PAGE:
As U.K. Prime Minister David Cameron prepares to deliver a speech outlining his vision for a new U.K. relationship with the European Union (EU), a recent poll shows that far from feeling alienated from Europe, like their parent's generation, the majority of young people in the U.K. back the "European project".
According to a poll by British-based market research agency, YouGov, young Brits are supporters of EU - as a generation that has grown accustomed to the 12-year-old single currency, inter-continental study or leisure, European employment mobility and that ethereal sense of "belonging" not seemingly experienced by older Brits.
Released last Friday, the survey revealed that 66 percent of 18-34 year olds in Britain would vote "yes" to European Union membership with only 1 in 5 (19 percent) of the same age group feeling that they have not benefited from EU membership.
The U.K. this month marks its 40th anniversary since joining the European Economic Community (EEC), but there are some Britons that are commiserating rather than celebrating. Indeed, 51 percent of respondents over 60 years old told the survey that they did not personally benefit from the EEC's successor, the EU.
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Despite the uptick in young support for the EU, the survey revealed a 12-point lead for those who wish to leave the EU, a figure bolstered by the 61 percent of Brits who would vote "no" to staying within the region.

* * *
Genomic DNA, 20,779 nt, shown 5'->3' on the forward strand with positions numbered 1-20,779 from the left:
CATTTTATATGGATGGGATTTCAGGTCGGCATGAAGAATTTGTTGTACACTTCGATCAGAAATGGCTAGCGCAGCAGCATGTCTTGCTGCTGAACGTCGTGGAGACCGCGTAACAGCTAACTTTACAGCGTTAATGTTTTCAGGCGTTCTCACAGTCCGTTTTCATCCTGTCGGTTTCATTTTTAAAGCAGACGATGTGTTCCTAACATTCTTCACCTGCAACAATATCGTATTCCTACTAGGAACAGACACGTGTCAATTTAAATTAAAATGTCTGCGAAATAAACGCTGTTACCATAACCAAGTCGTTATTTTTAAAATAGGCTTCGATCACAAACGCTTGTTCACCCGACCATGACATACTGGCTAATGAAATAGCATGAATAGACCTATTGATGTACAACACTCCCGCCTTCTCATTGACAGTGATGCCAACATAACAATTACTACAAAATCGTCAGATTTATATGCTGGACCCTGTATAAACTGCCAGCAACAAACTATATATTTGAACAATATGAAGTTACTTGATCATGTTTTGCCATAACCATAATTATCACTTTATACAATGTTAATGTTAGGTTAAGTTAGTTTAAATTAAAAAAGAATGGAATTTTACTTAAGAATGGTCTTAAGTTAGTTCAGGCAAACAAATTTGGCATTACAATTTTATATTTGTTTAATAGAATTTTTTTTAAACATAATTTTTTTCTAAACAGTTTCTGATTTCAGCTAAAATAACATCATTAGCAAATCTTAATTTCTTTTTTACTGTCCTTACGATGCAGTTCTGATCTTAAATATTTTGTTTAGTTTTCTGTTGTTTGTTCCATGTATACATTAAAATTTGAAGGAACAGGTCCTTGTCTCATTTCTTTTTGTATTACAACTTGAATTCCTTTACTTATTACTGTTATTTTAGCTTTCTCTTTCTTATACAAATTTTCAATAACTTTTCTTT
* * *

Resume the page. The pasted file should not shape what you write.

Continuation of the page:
Young Generation the Key to Stability
Martin Schulz, President of the European parliament, told CNBC that winning the hearts of the younger generation was key to maintaining a peaceful and functioning Europe.
"The national responsibility and the European responsibility is to discuss, especially with young people, their future in the 21st century," he told CNBC on Monday. "No single country - not the U.K., Germany or France will manage the challenges of the 21st century alone."
Cameron's speech on the EU set for Wednesday follows a recent political furore over whether the U.K. could leave the EU if the generally euro-skeptic British public were allowed to vote in a national referendum on EU membership.
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In recent days the British Prime Minister has played down the idea of a referendum over EU membership after international concerns were raised that a Britain out of the EU would damage diplomatic and trade relations. The EU is the U.K.'s biggest trading partner, with trade valued at 400 billion pounds a year ($633.4 billion).